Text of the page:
This was my third lesson in revolutionary love. We love ourselves when we breathe through the fire of pain and refuse to let it harden into hate.

That’s why I believe that love must be practiced in all three directions to be revolutionary. Loving just ourselves feels good, but it’s narcissism. Loving only our opponents is self-loathing. Loving only others is ineffective. This is where a lot of our movements live right now. We need to practice all three forms of love. And so, how do we practice it?

Number 1, in order to love others, see no stranger. We can train our eyes to look upon strangers on the street, on the subway, on the screen, and say in our minds, “Brother, sister, aunt, uncle.” And when we say this, what we are saying is, “You are a part of me I do not yet know. I choose to wonder about you. I will listen for your stories and pick up a sword when you are in harm’s way.”

And so, number 2: in order to love our opponents, tend the wound. Can you see the wound in the ones who hurt you? Can you wonder even about them? And if this question sends panic through your body, then your most revolutionary act is to wonder, listen and respond to your own needs.

Number 3: in order to love ourselves, breathe and push. When we are pushing into the fires in our bodies or the fires in the world, we need to be breathing together in order to be pushing together. How are you breathing each day? Who are you breathing with? Because … when executive orders and news of violence hits our bodies hard, sometimes less than a minute apart, it feels like dying. In those moments, my son places his hand on my cheek and says, “Dance time, mommy?” And we dance. In the darkness, we breathe and we dance. Our family becomes a pocket of revolutionary love. Our joy is an act of moral resistance. How are you protecting your joy each day? Because in joy we see even darkness with new eyes.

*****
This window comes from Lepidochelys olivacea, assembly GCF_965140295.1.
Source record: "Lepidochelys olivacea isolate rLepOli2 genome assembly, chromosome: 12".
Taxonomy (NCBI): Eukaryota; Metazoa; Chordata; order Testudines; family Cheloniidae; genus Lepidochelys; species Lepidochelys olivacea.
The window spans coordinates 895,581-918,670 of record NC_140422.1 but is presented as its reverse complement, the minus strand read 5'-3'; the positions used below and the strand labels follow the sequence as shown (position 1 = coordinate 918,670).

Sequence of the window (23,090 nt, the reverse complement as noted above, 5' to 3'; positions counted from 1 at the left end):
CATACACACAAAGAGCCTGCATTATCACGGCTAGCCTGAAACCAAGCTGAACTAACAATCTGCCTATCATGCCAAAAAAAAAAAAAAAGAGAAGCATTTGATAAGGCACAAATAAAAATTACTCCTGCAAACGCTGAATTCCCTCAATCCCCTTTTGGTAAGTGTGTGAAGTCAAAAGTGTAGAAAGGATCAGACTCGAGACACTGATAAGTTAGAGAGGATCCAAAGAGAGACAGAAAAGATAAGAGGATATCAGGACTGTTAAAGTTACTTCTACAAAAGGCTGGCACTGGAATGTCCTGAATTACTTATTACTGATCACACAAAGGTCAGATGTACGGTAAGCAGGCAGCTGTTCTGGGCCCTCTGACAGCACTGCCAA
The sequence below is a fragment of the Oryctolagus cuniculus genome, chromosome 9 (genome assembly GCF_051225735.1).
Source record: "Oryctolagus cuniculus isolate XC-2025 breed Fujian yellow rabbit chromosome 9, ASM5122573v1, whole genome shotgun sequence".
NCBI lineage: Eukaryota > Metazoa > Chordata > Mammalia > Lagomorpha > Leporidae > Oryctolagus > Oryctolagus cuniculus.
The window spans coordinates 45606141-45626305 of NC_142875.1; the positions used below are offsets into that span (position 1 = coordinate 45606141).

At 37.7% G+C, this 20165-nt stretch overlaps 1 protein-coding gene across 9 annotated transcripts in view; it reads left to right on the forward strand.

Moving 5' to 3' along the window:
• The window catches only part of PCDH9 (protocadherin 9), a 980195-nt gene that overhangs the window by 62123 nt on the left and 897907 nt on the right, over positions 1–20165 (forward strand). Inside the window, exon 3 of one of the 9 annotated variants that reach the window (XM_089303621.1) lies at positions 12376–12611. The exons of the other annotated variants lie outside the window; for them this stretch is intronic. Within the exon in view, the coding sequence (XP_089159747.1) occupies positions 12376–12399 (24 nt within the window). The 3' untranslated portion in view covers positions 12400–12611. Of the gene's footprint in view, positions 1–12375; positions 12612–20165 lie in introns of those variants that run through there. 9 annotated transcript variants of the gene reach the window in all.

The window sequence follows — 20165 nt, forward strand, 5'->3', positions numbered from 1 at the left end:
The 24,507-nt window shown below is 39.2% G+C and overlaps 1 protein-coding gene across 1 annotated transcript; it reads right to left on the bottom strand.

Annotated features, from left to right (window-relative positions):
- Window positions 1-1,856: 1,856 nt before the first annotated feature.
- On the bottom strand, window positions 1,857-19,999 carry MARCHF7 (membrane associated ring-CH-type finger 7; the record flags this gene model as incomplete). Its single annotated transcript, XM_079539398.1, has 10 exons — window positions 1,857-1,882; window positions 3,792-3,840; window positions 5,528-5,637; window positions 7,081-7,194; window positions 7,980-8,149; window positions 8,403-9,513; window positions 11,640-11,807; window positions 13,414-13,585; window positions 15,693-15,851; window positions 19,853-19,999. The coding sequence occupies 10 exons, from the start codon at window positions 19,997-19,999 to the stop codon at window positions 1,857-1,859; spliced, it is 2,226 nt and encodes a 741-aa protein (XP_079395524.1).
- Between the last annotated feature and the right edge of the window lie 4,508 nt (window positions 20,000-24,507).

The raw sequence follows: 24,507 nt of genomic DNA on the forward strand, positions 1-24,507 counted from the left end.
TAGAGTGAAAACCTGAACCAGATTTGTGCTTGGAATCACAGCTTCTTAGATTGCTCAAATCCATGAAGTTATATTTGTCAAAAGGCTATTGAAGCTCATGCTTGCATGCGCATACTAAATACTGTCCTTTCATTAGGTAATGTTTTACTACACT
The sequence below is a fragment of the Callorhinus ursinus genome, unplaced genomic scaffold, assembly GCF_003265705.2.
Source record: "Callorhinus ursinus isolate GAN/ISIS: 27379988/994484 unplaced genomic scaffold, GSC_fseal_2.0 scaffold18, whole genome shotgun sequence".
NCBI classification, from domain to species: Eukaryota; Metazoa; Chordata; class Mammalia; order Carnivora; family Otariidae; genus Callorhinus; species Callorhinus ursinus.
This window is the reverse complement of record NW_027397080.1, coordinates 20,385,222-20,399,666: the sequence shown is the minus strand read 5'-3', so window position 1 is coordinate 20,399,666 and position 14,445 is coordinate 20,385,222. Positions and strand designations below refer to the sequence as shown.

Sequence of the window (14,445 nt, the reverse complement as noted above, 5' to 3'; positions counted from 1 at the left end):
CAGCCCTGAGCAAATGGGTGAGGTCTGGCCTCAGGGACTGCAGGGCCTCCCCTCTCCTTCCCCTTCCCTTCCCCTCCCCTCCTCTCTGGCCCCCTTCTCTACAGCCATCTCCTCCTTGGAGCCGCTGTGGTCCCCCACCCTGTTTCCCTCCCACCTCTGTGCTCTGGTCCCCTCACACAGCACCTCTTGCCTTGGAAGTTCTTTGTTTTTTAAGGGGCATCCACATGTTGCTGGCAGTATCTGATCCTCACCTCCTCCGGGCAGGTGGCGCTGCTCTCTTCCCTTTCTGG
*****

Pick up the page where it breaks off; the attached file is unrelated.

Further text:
And so the mother in me asks, what if this darkness is not the darkness of the tomb, but the darkness of the womb? What if our future is not dead, but still waiting to be born? What if this is our great transition?Remember the wisdom of the midwife. “Breathe,” she says. And then — “push.” Because if we don’t push, we will die. If we don’t breathe, we will die.

Revolutionary love requires us to breathe and push through the fire with a warrior’s heart and a saint’s eyes so that one day, one day you will see my son as your own and protect him when I am not there. You will tend to the wound in the ones who want to hurt him. You will teach him how to love himself because you love yourself. You will whisper in his ear, as I whisper in yours, “You are brave.” You are brave.

— Valarie Kaur. Excerpt from her TED talk, 3 Lessons Of Revolutionary Love in Times of Rage. [The art above by Colleen Choi]

About pancho

To live in radical joyous shared servanthood to unify the Earth family.
This entry was posted in ahimsa, anarchism, anarchy, ARTivism, astrobiology, Awakin Oakland, education, fearlessness, gift-economy, meditation, natural philosophy, noncooperation, nonviolence, Peace Army, poetry, satyagraha, Shanti Sena, soulforce, WednesdaysOnFridays and tagged , . Bookmark the permalink.